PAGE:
Is God a seed? Or a flower? Or maybe God is an ogre waiting to smite me. Maybe God is a tree waiting to grow up to the heavens with me. I cannot say for certain what God is like but I can say what I have experienced of God and prayer. Perhaps God is many things to many people in many places throughout all time. If we are willing to look closely enough, that may surprise us and change us for the better. If God is a tree, a living, growing, breathing thing I can engage with, then maybe God can help me create a world where we are all connected to this Divine being regardless of where we come from.

Maybe, just maybe God is all of these things and more and refuses to be pinned down by our conceptions of Them. Maybe God is waiting for us to arrive at a place where we can see God in all that is around us and if we can see God in all of these things, we can dream of a world where all people and creatures are cherished and loved and cared for. Maybe God is waiting for us to arrive. And once we are there, we can share in a world where there is Love. Maybe, just maybe God is love.

what to do with death


(content note for mention of suicide and sexual abuse)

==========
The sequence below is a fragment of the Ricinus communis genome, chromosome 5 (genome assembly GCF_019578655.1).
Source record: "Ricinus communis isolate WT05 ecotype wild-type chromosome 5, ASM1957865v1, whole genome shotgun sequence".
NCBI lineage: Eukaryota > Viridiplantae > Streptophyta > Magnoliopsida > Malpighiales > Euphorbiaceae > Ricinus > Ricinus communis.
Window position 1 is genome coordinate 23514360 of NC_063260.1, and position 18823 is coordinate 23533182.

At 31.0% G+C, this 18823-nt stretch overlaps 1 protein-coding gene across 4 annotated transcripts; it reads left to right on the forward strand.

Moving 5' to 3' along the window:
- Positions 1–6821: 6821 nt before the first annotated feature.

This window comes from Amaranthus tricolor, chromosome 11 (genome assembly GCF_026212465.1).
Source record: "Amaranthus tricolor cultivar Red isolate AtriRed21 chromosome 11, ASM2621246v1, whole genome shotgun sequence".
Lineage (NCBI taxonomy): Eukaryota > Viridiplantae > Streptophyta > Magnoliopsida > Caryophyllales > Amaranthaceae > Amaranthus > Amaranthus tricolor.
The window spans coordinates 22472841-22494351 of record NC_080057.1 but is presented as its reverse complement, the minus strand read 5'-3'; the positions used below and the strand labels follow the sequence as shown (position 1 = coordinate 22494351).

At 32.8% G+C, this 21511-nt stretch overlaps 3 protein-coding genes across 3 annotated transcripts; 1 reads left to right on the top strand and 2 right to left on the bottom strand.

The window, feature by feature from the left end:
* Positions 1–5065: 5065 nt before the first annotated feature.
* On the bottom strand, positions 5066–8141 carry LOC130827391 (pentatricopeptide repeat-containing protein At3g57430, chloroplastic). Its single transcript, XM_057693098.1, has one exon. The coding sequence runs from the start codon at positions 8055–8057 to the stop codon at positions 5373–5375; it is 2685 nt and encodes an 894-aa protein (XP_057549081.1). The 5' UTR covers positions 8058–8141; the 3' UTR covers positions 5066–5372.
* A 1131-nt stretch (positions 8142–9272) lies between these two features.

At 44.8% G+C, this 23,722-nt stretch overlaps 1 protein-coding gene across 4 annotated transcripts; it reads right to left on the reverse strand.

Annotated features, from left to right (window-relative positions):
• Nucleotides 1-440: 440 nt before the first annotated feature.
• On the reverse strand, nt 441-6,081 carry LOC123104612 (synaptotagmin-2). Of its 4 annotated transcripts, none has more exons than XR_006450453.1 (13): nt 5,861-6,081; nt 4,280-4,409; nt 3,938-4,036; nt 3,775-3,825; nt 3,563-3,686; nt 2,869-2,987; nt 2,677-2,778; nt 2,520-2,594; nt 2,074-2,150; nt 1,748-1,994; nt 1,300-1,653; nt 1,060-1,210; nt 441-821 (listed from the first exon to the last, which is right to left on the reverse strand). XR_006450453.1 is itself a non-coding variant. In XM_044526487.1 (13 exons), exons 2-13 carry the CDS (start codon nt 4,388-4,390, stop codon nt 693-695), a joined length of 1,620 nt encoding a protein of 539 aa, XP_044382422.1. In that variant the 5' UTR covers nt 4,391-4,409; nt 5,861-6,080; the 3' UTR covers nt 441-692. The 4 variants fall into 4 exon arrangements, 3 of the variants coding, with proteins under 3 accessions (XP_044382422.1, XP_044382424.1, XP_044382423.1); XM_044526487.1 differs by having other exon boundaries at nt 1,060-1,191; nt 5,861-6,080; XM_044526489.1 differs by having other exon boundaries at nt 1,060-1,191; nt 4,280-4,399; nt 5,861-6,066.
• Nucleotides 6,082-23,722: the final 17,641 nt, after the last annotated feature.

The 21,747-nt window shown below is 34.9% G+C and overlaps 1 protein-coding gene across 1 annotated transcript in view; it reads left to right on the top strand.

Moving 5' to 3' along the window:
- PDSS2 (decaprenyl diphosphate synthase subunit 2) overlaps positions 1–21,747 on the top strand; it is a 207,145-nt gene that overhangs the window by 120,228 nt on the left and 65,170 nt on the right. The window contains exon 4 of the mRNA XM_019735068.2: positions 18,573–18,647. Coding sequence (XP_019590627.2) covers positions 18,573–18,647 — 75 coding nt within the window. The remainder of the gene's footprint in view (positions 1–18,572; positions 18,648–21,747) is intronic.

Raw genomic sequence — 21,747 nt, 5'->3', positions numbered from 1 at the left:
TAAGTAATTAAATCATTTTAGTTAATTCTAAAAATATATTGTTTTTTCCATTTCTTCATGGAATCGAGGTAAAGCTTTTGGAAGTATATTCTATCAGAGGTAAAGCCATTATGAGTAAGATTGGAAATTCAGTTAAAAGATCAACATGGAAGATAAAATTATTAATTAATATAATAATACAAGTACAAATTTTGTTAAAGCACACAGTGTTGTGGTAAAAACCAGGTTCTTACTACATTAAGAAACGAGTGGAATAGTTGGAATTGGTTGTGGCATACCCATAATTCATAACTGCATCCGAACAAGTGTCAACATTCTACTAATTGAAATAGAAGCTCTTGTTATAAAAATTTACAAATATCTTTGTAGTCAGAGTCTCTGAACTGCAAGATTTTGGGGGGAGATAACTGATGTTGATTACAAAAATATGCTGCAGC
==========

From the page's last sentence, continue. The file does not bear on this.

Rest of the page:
“Make my messes matter. Make this chaos count. Let every little fracture in me shatter out loud.” ~ Jupiter, Sleeping at Last

“Things we say now…” ~ from Wine Country

“It’s ok to want things. To give myself that permission…” ~ a thing I said in therapy this week

Grief is a weird thing. Especially when grieving multiple deaths. What brings me here today is the death of Rachel Held Evans less than two weeks ago. That feels surreal. She helped shape who I am now and so many others who have left toxic churches.

Grief is a weird thing. Sometimes you catch yourself crying in the middle of Target because not only did one of your favorite authors die, she was someone with whom you had hoped to become friends with, event hough you only met her that one time.

Grief is a weird thing. It is non-linear. You can be experiencing the stage of grief called denial after you’ve already accepted this is real. And none of us knows what to do with that.

Grief is a weird thing. When you’re accepting the death of what once was–your faith, your family, your life that you had to walk away from because it was not life-giving.

I sat with Mary Magdalene for a bit. She’s sitting outside the tomb of all she knew for three years, following a guy named Jesus who performed miracles and loved those on the margins.

And then I realized I wasn’t just grieving Rachel’s death. But a death of things I once knew. I never sat with that. Growing up realizing you are captive to others’ beliefs and actions and cannot choose things for yourself. Growing up with abuse and realizing…now you can choose.